This Earth Day, we reflect on how both human trafficking and environmental racism harm Indigenous communities, specifically women. We can see this intersection clearly in oil pipeline construction, such as Line 3, which is currently being built in Minnesota on Dakota Sioux and Ojibwe land.
Sexual violence, including sex trafficking, almost always increases in extractive zones such as pipeline construction sites due to man camps built nearby. These camps have been reported as very dangerous for Indigenous women due to the influx of outsiders coming into the community. Most of the camps are built within a few miles from Indigenous communities.
The environmental impact of Line 3 and all pipelines is extreme and causes irreversible ecological destruction. In the past, this has included massive oil spills and increased carbon emissions which impact air conditions. The pipelines also disrupt the way of life for Indigenous communities nearby and the land they live on. Specifically, Line 3 would violate the treaty rights of Anishinaabe people and endanger the land where wild rice is grown, which is central to their culture.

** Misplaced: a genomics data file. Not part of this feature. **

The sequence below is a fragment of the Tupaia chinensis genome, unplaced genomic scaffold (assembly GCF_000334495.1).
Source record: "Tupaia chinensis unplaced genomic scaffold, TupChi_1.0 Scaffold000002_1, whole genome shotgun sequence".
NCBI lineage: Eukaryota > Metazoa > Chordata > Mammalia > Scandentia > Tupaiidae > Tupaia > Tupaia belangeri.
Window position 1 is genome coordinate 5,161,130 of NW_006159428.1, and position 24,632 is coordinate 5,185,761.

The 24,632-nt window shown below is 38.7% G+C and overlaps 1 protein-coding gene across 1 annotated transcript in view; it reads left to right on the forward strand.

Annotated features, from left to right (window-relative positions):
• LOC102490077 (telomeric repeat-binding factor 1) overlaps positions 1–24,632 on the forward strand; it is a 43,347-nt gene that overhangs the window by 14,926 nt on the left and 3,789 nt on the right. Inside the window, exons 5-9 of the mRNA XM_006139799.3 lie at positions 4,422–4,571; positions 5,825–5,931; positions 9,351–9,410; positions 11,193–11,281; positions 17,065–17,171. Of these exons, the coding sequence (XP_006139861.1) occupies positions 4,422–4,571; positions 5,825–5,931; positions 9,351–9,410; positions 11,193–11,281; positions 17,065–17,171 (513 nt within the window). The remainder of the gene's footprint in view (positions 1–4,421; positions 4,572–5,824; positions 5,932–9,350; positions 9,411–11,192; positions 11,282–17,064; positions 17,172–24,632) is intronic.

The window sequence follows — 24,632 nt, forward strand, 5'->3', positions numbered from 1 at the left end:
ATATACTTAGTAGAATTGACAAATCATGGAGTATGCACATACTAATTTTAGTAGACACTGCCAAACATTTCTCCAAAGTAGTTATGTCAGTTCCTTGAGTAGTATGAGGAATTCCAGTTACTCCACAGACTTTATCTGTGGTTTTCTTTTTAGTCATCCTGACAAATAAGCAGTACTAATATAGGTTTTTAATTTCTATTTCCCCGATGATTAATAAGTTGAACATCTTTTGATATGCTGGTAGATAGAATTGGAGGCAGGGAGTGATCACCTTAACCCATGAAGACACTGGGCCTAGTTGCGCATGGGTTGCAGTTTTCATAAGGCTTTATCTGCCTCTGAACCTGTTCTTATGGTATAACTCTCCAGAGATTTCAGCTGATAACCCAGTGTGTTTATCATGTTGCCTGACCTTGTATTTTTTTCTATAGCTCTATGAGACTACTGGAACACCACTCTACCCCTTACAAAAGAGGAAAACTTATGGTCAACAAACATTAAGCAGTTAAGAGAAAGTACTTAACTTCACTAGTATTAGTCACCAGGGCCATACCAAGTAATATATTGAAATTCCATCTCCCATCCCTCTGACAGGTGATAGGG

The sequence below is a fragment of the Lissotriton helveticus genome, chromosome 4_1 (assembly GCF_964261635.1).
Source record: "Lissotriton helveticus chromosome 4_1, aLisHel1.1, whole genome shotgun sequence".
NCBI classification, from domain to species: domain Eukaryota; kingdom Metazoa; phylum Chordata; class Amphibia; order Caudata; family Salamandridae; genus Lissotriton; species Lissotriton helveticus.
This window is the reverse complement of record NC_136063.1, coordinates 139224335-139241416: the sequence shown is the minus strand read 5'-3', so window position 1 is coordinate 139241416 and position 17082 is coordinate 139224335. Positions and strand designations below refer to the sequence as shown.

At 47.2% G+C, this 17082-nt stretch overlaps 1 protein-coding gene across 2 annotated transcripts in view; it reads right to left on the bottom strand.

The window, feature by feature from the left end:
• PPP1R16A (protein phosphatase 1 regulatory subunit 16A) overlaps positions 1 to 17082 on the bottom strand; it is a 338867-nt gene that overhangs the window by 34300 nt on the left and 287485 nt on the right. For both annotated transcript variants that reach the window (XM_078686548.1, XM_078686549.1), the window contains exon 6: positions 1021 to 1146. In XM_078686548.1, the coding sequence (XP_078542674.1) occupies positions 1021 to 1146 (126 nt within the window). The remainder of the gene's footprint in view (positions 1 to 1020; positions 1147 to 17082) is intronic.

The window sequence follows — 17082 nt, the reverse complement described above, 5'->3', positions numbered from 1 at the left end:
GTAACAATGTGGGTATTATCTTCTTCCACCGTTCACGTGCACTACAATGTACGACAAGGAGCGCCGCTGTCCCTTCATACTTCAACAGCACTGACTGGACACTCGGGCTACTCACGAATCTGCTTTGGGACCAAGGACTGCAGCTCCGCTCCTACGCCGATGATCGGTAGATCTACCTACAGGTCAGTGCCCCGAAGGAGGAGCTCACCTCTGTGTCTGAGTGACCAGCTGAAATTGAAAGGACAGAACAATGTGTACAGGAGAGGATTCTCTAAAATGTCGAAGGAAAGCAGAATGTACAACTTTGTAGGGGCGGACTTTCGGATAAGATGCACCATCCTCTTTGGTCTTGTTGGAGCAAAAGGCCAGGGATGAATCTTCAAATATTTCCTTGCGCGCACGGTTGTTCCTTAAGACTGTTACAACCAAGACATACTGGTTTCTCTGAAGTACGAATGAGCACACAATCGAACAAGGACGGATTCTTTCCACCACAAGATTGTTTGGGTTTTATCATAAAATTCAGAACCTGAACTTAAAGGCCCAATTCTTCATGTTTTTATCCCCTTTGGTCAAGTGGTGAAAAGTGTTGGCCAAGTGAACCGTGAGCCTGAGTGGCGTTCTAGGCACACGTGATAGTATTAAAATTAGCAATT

Because of the intense physical, psychological, and environmental harm caused by pipelines, Indigenous communities are on the front lines fighting the construction. Fighting on the front lines can cause trauma, leading Indigenous people to be more vulnerable to sex trafficking and sexual violence.
We need to prioritize people over profit.
Trafficking nationwide already disproportionately affects Indegiounous women and two-spirit people, so the pipelines’ construction causes even more harm. One report found that 27 percent of the 95 Native women and girls interviewed reported activities constituting sex trafficking under Minnesota law. There is a large gap in studies and statistics on trafficking in Indegiounous communities, which needs to be addressed as well.
As we move forward, it is imperative that we focus on the intersection between human trafficking, climate justice, and Indigenous communities. Uplifting Indigenous trafficking survivors’ voices is the first step. We also must recognize and actively work against the systems that prioritize profits over people.